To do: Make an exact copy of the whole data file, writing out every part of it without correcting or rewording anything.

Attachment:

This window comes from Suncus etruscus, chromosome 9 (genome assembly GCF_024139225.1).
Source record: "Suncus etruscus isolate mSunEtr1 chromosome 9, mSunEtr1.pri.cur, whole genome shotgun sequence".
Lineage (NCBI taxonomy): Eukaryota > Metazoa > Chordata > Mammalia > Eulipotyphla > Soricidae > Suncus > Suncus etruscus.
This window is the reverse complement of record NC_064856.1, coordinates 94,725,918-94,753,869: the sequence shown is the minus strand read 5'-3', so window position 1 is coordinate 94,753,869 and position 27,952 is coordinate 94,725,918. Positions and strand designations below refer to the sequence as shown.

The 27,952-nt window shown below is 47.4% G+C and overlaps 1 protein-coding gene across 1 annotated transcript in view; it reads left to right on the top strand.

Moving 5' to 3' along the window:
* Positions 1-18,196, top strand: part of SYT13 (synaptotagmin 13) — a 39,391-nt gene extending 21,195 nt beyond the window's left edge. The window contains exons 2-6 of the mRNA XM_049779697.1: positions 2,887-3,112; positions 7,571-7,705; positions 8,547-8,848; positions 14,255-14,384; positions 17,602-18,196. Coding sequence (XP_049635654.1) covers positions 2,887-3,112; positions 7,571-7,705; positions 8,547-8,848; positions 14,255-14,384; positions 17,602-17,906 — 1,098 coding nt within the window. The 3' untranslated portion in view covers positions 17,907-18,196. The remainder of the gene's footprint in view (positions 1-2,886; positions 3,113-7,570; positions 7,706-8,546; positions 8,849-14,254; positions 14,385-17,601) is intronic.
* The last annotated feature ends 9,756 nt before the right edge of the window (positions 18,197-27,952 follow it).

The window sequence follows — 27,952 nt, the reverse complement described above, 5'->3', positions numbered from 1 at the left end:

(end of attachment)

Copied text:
This window comes from Suncus etruscus, chromosome 9 (genome assembly GCF_024139225.1).
Source record: "Suncus etruscus isolate mSunEtr1 chromosome 9, mSunEtr1.pri.cur, whole genome shotgun sequence".
Lineage (NCBI taxonomy): Eukaryota > Metazoa > Chordata > Mammalia > Eulipotyphla > Soricidae > Suncus > Suncus etruscus.
This window is the reverse complement of record NC_064856.1, coordinates 94,725,918-94,753,869: the sequence shown is the minus strand read 5'-3', so window position 1 is coordinate 94,753,869 and position 27,952 is coordinate 94,725,918. Positions and strand designations below refer to the sequence as shown.

The 27,952-nt window shown below is 47.4% G+C and overlaps 1 protein-coding gene across 1 annotated transcript in view; it reads left to right on the top strand.

Moving 5' to 3' along the window:
* Positions 1-18,196, top strand: part of SYT13 (synaptotagmin 13) — a 39,391-nt gene extending 21,195 nt beyond the window's left edge. The window contains exons 2-6 of the mRNA XM_049779697.1: positions 2,887-3,112; positions 7,571-7,705; positions 8,547-8,848; positions 14,255-14,384; positions 17,602-18,196. Coding sequence (XP_049635654.1) covers positions 2,887-3,112; positions 7,571-7,705; positions 8,547-8,848; positions 14,255-14,384; positions 17,602-17,906 — 1,098 coding nt within the window. The 3' untranslated portion in view covers positions 17,907-18,196. The remainder of the gene's footprint in view (positions 1-2,886; positions 3,113-7,570; positions 7,706-8,546; positions 8,849-14,254; positions 14,385-17,601) is intronic.
* The last annotated feature ends 9,756 nt before the right edge of the window (positions 18,197-27,952 follow it).

The window sequence follows — 27,952 nt, the reverse complement described above, 5'->3', positions numbered from 1 at the left end: